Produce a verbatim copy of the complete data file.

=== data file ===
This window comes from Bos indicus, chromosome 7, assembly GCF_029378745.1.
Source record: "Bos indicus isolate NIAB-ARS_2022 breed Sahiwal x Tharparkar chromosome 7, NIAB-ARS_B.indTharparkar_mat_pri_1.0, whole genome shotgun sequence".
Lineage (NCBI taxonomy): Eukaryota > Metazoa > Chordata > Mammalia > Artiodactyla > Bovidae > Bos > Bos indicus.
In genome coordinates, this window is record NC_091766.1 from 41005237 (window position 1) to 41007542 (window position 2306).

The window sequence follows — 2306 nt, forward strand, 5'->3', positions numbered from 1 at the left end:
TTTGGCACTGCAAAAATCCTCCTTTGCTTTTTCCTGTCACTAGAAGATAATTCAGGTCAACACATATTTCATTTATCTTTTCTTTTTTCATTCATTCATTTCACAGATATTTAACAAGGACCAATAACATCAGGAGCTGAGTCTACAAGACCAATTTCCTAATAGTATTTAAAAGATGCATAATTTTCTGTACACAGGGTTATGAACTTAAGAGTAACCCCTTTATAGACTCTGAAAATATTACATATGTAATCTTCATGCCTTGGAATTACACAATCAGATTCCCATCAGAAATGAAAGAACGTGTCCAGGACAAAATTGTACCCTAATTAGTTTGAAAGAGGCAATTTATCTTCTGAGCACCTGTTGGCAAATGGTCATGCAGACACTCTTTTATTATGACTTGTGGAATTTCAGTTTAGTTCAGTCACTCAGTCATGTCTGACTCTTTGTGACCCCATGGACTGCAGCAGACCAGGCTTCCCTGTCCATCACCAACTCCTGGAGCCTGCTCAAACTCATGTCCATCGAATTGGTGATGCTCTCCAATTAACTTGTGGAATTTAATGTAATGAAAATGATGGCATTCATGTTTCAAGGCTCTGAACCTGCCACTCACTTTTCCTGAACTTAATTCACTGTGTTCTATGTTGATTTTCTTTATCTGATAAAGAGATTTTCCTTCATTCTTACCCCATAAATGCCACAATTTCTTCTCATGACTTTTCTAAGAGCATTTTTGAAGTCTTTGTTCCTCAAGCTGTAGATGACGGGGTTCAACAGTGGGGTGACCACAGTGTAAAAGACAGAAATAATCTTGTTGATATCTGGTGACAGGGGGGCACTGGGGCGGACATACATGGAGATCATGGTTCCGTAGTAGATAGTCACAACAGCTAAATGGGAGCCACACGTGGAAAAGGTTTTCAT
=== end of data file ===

This window comes from Bos indicus, chromosome 7, assembly GCF_029378745.1.
Source record: "Bos indicus isolate NIAB-ARS_2022 breed Sahiwal x Tharparkar chromosome 7, NIAB-ARS_B.indTharparkar_mat_pri_1.0, whole genome shotgun sequence".
Lineage (NCBI taxonomy): Eukaryota > Metazoa > Chordata > Mammalia > Artiodactyla > Bovidae > Bos > Bos indicus.
In genome coordinates, this window is record NC_091766.1 from 41005237 (window position 1) to 41007542 (window position 2306).

The window sequence follows — 2306 nt, forward strand, 5'->3', positions numbered from 1 at the left end:
TTTGGCACTGCAAAAATCCTCCTTTGCTTTTTCCTGTCACTAGAAGATAATTCAGGTCAACACATATTTCATTTATCTTTTCTTTTTTCATTCATTCATTTCACAGATATTTAACAAGGACCAATAACATCAGGAGCTGAGTCTACAAGACCAATTTCCTAATAGTATTTAAAAGATGCATAATTTTCTGTACACAGGGTTATGAACTTAAGAGTAACCCCTTTATAGACTCTGAAAATATTACATATGTAATCTTCATGCCTTGGAATTACACAATCAGATTCCCATCAGAAATGAAAGAACGTGTCCAGGACAAAATTGTACCCTAATTAGTTTGAAAGAGGCAATTTATCTTCTGAGCACCTGTTGGCAAATGGTCATGCAGACACTCTTTTATTATGACTTGTGGAATTTCAGTTTAGTTCAGTCACTCAGTCATGTCTGACTCTTTGTGACCCCATGGACTGCAGCAGACCAGGCTTCCCTGTCCATCACCAACTCCTGGAGCCTGCTCAAACTCATGTCCATCGAATTGGTGATGCTCTCCAATTAACTTGTGGAATTTAATGTAATGAAAATGATGGCATTCATGTTTCAAGGCTCTGAACCTGCCACTCACTTTTCCTGAACTTAATTCACTGTGTTCTATGTTGATTTTCTTTATCTGATAAAGAGATTTTCCTTCATTCTTACCCCATAAATGCCACAATTTCTTCTCATGACTTTTCTAAGAGCATTTTTGAAGTCTTTGTTCCTCAAGCTGTAGATGACGGGGTTCAACAGTGGGGTGACCACAGTGTAAAAGACAGAAATAATCTTGTTGATATCTGGTGACAGGGGGGCACTGGGGCGGACATACATGGAGATCATGGTTCCGTAGTAGATAGTCACAACAGCTAAATGGGAGCCACACGTGGAAAAGGTTTTCAT